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  • Writer's pictureLonda

Londa’s EZ Pleating w/o Marking

I’m creating a wedding gown for a very special young woman…and in the ‘designing’ progression, she decided she wanted the skirt ‘more poufy’.  Well…that was AFTER I’d already hemmed the Silk Taffeta skirt which is an under layer for a crepe overskirt.  Sew…of COURSE it was then too short!  She had the idea of a pleated addition to the bottom of the taffeta skirt, with the crepe overskirt then roll hemmed to just long enough to cover the seam of the pleated addition to the taffeta skirt.  Sure……….Thankfully, I had enough fabric left over – so I decided on cutting the strips 8″ wide, fold in half – fold being the lowermost edge.  In playing with how much pleat, how deep, how often – I came up with every inch, a 1/2″ deep pleat.  That math then meant that I needed 2x the skirt hem circumference.  I cut the 8″ strips lengthwise on the fabric – and seamed them so I had one continuous length of fabric.  I then pressed in half, wrong sides together.

I HATE math, and boring repetitious tasks, so I was NOT looking forward to marking all of that almost 350″ length of fabric…

Playing, I decided I could physically ‘do’ this right at the machine….my first step was to measure 1″ from the needle in down position  – forward.  I made a mark on a piece of tape, and stuck it to my machine bed.  See photo below.

Measuring and marking a piece of tape on the machine bed 1" forward from the needle

Measuring and marking a piece of tape on the machine bed 1″ forward from the needle

Conveniently, the break of the metal throat plate was 1/2″ from the needle, and then obviously 1/2″ from the mark I had just made…so that meant that I could put a pin into the fabric at the mark, and pull fabric back until it meets the 1/2″ mark – the break of machine bed and throat plate to create the 1/2″ deep pleat.  See the next photograph.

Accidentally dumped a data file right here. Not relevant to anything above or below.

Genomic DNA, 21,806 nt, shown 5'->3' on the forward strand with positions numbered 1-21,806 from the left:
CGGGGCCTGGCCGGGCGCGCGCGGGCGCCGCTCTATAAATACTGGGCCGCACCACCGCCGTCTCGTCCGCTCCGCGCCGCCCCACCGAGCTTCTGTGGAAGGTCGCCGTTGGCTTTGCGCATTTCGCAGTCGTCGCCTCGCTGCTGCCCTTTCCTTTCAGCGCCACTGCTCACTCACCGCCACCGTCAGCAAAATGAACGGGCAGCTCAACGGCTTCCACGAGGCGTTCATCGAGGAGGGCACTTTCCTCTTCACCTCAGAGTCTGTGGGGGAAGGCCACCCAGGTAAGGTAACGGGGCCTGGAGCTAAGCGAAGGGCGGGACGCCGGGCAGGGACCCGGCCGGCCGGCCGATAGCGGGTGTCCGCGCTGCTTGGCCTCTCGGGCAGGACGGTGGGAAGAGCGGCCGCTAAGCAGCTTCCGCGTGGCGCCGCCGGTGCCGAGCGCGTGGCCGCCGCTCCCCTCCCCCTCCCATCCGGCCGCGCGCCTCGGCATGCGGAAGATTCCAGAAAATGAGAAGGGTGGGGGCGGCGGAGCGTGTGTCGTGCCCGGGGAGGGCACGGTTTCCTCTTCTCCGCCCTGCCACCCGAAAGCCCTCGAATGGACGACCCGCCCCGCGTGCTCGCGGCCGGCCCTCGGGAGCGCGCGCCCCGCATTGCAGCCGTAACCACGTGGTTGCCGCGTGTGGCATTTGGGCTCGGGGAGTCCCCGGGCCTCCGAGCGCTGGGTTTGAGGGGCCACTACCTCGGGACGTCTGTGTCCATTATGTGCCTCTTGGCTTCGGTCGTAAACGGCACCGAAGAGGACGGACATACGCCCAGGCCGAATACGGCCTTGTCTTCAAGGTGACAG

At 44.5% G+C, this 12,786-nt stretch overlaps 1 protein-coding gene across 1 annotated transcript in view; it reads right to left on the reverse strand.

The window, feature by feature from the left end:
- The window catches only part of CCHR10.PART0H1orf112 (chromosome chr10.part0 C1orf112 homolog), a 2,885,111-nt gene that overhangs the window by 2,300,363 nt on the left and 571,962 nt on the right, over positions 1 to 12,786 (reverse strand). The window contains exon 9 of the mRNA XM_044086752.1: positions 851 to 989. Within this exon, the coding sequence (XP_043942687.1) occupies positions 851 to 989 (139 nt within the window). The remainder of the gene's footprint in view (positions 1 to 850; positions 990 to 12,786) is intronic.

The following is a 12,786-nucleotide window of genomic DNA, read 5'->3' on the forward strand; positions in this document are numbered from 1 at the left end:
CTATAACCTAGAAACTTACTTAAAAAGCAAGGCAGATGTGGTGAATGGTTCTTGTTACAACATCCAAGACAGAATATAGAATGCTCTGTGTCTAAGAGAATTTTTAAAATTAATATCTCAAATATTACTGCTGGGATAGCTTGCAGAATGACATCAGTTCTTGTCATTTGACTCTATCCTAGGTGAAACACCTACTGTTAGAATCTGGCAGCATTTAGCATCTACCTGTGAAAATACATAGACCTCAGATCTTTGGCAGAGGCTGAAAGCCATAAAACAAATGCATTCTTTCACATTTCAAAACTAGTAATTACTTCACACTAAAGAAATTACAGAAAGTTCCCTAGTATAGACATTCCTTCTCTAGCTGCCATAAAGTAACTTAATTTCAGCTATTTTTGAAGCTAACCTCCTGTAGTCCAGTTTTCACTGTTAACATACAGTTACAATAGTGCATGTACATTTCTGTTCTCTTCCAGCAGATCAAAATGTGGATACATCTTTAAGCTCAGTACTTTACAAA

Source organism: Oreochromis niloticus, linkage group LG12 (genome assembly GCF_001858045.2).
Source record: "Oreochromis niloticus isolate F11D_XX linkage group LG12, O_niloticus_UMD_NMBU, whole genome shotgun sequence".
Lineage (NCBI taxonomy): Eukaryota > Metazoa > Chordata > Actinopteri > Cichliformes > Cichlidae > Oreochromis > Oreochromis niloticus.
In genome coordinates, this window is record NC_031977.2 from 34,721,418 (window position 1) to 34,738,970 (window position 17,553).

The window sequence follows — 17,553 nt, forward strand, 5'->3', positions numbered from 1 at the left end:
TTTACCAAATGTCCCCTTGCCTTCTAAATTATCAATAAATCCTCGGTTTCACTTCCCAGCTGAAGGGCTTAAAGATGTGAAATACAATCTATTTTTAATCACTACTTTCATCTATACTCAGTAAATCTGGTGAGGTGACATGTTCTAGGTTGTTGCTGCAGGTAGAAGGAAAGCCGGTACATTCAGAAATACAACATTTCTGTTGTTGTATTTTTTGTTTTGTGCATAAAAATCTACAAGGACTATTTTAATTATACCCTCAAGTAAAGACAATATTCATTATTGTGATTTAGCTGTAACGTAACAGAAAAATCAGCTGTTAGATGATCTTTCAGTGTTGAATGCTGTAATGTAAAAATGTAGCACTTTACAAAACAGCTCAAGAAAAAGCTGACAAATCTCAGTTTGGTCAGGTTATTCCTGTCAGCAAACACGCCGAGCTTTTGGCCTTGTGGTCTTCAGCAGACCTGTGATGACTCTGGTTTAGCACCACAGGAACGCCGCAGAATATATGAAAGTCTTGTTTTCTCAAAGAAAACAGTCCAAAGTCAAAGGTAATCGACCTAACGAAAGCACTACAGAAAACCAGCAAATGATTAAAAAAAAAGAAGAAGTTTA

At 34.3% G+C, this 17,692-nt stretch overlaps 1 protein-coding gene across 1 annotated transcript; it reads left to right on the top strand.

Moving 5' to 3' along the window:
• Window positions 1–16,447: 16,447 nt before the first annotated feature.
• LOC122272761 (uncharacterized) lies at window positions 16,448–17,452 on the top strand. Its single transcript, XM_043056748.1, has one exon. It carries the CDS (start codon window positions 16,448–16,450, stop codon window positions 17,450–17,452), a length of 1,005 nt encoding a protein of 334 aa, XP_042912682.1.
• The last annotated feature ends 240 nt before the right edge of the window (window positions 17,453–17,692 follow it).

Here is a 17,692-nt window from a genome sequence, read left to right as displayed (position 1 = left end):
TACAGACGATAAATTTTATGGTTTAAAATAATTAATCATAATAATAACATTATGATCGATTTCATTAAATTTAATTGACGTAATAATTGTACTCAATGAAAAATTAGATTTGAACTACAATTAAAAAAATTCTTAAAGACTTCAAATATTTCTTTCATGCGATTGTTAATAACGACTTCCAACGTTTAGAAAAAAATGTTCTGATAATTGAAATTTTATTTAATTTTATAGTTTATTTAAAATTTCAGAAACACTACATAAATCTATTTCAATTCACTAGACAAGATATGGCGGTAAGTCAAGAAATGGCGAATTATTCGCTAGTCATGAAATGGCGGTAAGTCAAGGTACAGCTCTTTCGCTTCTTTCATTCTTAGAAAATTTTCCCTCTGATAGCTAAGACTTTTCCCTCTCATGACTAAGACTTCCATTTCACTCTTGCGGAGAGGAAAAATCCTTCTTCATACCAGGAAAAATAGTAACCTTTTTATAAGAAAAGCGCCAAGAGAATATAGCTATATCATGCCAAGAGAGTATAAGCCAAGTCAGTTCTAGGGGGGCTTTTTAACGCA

Fold under fabric from pin backwards to the 1/2" mark - where the throat plate meets the machine bed.

Fold under fabric from pin backwards to the 1/2″ mark – where the throat plate meets the machine bed.

Then, the next step was to stitch up to the pin, and stop with needle down and repeat the entire process.  Over and over and over – but this was relatively ‘painless’ compared to actually measuring and marking each pleat! See the result below!

Perfectly pleated fabric: 1/2" deep pleat every 1"

Perfectly pleated fabric: 1/2″ deep pleat every 1″

I then repeated this pleating concept for the sleeves, but in half scale – 1/4″ deep pleats every 1/2″, using the break in the machine bed to throat plate, and pulling the fabric back TO the needle in down position.  SEE ADDITION TO THIS BELOW…

You might also note that the needle is not in center position – I wanted to guide the edge of the fabric along a line on my throat plate, but actually stitch LESS than that width – therefore I utilized one of my favorite features on my machine – NEEDLE position…moving my needle to the right, exactly the amount that I desired.

In preparation for the fitting this weekend (wedding is Dec. 22!),  have now made an ‘educated’ guess as to how much longer the skirt needs to be – and accurately measured and pinned this pleated addition to the bottom of the taffeta skirt – with the points of the pin ending up INSIDE so as to not snag the georgette overskirt!

This gown is 2 separate pieces – this skirt (which shortened, will be a lovely versatile piece in her wardrobe), and a lace top.  Stay tuned – this gown is gonna be GORGEOUS!!!

I’m sure this would be obvious to many, but not to this brain!  I figured if I stitched plenty, that I could just turn half around the other way and have the pleats going the same direction on each arm.  NOT!!!!  I had to do another piece, this time with the bulk of the work to the right of the needle at the machine, using the same technique.  It was a bit harder to do this ‘backwards’.  See the photo below.

I finished the skirt today – YEAH!!!  The hem was a ‘bugger’.  But here is a photo of it.  I’ll do a separate post with some hints on how to do a rolled hem as you see on the georgette overskirt.  Don’t ya just love the shop vac in the photo below the skirt?  Yeah – my ‘studio’ is a corner of the basement – and the skirt is hanging from the rafter!

Finished rolled hem edge with pleated border on underskirt

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